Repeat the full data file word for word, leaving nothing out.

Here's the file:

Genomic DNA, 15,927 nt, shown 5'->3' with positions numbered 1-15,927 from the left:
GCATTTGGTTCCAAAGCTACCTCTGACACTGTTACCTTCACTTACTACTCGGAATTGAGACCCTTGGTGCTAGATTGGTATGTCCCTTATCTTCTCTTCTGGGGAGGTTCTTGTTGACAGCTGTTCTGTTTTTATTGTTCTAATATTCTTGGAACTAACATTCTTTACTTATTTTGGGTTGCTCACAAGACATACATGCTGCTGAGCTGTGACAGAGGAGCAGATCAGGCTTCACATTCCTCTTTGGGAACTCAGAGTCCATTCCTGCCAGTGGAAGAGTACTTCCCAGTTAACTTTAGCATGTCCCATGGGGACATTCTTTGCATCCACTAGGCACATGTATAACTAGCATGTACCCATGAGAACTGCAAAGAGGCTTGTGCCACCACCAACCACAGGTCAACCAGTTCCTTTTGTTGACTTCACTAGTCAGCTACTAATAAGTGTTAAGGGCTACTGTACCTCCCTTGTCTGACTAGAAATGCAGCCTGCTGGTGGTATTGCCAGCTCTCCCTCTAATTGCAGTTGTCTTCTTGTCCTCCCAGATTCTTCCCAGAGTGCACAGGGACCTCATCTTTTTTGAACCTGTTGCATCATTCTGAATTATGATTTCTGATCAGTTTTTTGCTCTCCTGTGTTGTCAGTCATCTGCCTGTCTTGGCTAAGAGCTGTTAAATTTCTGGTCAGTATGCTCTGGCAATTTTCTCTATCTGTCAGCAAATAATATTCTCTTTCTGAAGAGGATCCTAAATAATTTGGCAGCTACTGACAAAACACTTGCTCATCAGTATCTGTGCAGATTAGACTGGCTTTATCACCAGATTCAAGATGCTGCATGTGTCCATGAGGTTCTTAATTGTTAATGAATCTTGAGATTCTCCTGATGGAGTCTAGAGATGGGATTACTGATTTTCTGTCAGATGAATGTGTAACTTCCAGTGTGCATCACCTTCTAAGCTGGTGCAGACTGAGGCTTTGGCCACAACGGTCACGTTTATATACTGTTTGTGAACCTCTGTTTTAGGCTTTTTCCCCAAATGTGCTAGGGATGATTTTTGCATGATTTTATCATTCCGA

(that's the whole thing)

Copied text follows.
Genomic DNA, 15,927 nt, shown 5'->3' with positions numbered 1-15,927 from the left:
GCATTTGGTTCCAAAGCTACCTCTGACACTGTTACCTTCACTTACTACTCGGAATTGAGACCCTTGGTGCTAGATTGGTATGTCCCTTATCTTCTCTTCTGGGGAGGTTCTTGTTGACAGCTGTTCTGTTTTTATTGTTCTAATATTCTTGGAACTAACATTCTTTACTTATTTTGGGTTGCTCACAAGACATACATGCTGCTGAGCTGTGACAGAGGAGCAGATCAGGCTTCACATTCCTCTTTGGGAACTCAGAGTCCATTCCTGCCAGTGGAAGAGTACTTCCCAGTTAACTTTAGCATGTCCCATGGGGACATTCTTTGCATCCACTAGGCACATGTATAACTAGCATGTACCCATGAGAACTGCAAAGAGGCTTGTGCCACCACCAACCACAGGTCAACCAGTTCCTTTTGTTGACTTCACTAGTCAGCTACTAATAAGTGTTAAGGGCTACTGTACCTCCCTTGTCTGACTAGAAATGCAGCCTGCTGGTGGTATTGCCAGCTCTCCCTCTAATTGCAGTTGTCTTCTTGTCCTCCCAGATTCTTCCCAGAGTGCACAGGGACCTCATCTTTTTTGAACCTGTTGCATCATTCTGAATTATGATTTCTGATCAGTTTTTTGCTCTCCTGTGTTGTCAGTCATCTGCCTGTCTTGGCTAAGAGCTGTTAAATTTCTGGTCAGTATGCTCTGGCAATTTTCTCTATCTGTCAGCAAATAATATTCTCTTTCTGAAGAGGATCCTAAATAATTTGGCAGCTACTGACAAAACACTTGCTCATCAGTATCTGTGCAGATTAGACTGGCTTTATCACCAGATTCAAGATGCTGCATGTGTCCATGAGGTTCTTAATTGTTAATGAATCTTGAGATTCTCCTGATGGAGTCTAGAGATGGGATTACTGATTTTCTGTCAGATGAATGTGTAACTTCCAGTGTGCATCACCTTCTAAGCTGGTGCAGACTGAGGCTTTGGCCACAACGGTCACGTTTATATACTGTTTGTGAACCTCTGTTTTAGGCTTTTTCCCCAAATGTGCTAGGGATGATTTTTGCATGATTTTATCATTCCGA